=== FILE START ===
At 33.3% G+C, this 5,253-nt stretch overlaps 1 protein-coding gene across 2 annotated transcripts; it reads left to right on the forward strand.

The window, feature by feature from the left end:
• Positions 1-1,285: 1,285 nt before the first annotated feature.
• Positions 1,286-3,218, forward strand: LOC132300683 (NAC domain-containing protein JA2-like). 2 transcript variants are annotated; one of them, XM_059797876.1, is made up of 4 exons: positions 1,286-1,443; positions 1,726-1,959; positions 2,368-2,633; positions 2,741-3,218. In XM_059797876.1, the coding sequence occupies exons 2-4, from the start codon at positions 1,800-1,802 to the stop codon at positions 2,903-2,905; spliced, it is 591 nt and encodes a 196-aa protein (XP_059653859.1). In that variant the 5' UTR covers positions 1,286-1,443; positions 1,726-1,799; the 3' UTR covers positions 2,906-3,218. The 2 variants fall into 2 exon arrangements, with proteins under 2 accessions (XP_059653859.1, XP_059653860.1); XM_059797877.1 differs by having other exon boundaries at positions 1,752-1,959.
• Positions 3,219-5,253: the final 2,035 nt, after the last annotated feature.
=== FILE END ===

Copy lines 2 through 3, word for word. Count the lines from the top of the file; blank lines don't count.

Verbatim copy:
The window, feature by feature from the left end:
• Positions 1-1,285: 1,285 nt before the first annotated feature.